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New report uncovers routine ill-treatment of Palestinians in Israel Security Agency interrogations

Today, (6 May 6 2007) HaMoked - Center for the Defense of the Individual and B'Tselem, held a press conference in Jerusalem to present the findings of a new report concerning the methods of interrogation employed by the Israel Security Agency (ISA) and based on the testimonies of 73 Palestinians who were interrogated between July 2005 and March 2006.

The report reveals the routine isolation of interrogees from the outside world by the ISA over the course of the interrogation; the appalling conditions in which they are held, which include separation and sensory deprivation and are used in order to exert psychological pressure and reduce the body's resistance; during the interrogation, the interrogees are shackled to a chair in a painful position for protracted periods of time and they are subjected to humiliation, swearing and threats by ISA interrogators. None of these methods can be considered a side-effect of the necessities of the interrogation and detention. Their purpose is to break the interrogees' spirit and as such, they contradict the HCJ ruling and constitute prohibited ill-treatment under international law.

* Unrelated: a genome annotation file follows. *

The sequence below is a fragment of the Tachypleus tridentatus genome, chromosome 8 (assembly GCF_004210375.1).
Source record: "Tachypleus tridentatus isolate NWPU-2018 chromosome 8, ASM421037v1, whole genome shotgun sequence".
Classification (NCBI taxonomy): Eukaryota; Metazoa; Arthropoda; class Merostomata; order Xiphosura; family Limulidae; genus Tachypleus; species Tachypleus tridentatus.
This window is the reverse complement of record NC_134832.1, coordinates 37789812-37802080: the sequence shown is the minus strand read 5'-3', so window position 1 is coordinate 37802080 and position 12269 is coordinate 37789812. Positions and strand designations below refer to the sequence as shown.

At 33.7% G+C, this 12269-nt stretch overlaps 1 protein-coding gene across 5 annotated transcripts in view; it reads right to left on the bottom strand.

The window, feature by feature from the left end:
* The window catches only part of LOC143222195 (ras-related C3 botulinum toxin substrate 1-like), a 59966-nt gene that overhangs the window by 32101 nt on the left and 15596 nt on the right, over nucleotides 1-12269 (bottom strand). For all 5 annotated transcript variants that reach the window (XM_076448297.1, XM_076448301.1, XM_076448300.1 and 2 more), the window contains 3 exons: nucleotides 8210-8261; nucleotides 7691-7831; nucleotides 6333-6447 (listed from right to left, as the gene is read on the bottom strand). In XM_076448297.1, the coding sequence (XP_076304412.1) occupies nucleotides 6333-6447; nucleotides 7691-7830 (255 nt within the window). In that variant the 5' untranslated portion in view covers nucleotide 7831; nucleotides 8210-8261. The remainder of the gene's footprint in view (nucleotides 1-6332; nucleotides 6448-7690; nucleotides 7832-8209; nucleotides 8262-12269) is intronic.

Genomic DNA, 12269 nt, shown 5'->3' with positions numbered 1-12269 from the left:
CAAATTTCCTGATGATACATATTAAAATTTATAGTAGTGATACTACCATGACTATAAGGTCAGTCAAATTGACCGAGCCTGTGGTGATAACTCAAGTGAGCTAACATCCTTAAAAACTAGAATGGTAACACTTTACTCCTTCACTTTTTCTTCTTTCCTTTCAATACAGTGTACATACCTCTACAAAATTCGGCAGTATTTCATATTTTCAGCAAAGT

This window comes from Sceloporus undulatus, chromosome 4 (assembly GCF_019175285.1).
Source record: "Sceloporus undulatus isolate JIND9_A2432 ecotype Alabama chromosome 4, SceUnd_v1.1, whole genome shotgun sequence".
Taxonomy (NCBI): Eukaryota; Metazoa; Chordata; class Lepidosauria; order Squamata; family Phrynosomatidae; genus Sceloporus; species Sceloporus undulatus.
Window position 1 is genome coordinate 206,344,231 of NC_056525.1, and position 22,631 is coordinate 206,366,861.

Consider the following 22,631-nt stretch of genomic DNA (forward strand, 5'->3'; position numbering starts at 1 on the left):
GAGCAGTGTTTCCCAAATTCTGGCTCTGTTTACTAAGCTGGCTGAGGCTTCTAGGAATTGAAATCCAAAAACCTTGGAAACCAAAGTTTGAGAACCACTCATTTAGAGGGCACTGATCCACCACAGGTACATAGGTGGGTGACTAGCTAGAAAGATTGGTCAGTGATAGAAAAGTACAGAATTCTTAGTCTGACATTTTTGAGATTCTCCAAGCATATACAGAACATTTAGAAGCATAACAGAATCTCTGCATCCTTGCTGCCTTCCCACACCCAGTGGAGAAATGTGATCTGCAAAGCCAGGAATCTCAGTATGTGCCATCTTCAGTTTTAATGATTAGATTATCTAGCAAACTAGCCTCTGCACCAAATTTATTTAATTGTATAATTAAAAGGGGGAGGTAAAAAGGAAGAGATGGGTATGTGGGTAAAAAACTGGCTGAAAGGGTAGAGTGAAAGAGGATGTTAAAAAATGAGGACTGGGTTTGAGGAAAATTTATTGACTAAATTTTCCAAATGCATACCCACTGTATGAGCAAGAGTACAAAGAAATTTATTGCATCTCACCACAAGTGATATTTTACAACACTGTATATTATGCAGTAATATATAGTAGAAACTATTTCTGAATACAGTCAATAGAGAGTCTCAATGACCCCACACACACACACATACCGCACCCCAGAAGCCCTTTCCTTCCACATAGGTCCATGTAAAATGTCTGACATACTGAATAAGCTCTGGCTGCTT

In some cases, the interrogators employ methods which involve direct physical violence including beating, painful binding, back bending, body stretching and prolonged sleep deprivation. These methods all come within the definition of torture under international law. All signs point to the fact that these methods are employed according to set regulations and receive prior authorization.

The report emphasizes that acts of ill-treatment and torture perpetrated by ISA agents are carried out under the auspices of the law enforcement system. Thus, for example, while 500 complaints against the ISA have been filed since the beginning of 2001, not a single criminal investigation was instigated. The responsibility for examining these complaints rests with an ISA agent, who, in most cases, finds that the complaints "are not credible." Even in those few cases where the examination yielded that the ISA interrogators did indeed abuse the interogee, the State Attorney's Office ordered the file closed without a criminal investigation, relying on a biased interpretation of the HCJ ruling.

B'Tselem and HaMoked demand the Israeli government conform with the provisions of international law, by, inter alia, completely prohibiting, both in legislation and in practice, the use of harmful interrogation methods and blocking the possibility that ISA agents who abused or tortured interogees will be exempted from criminal liability.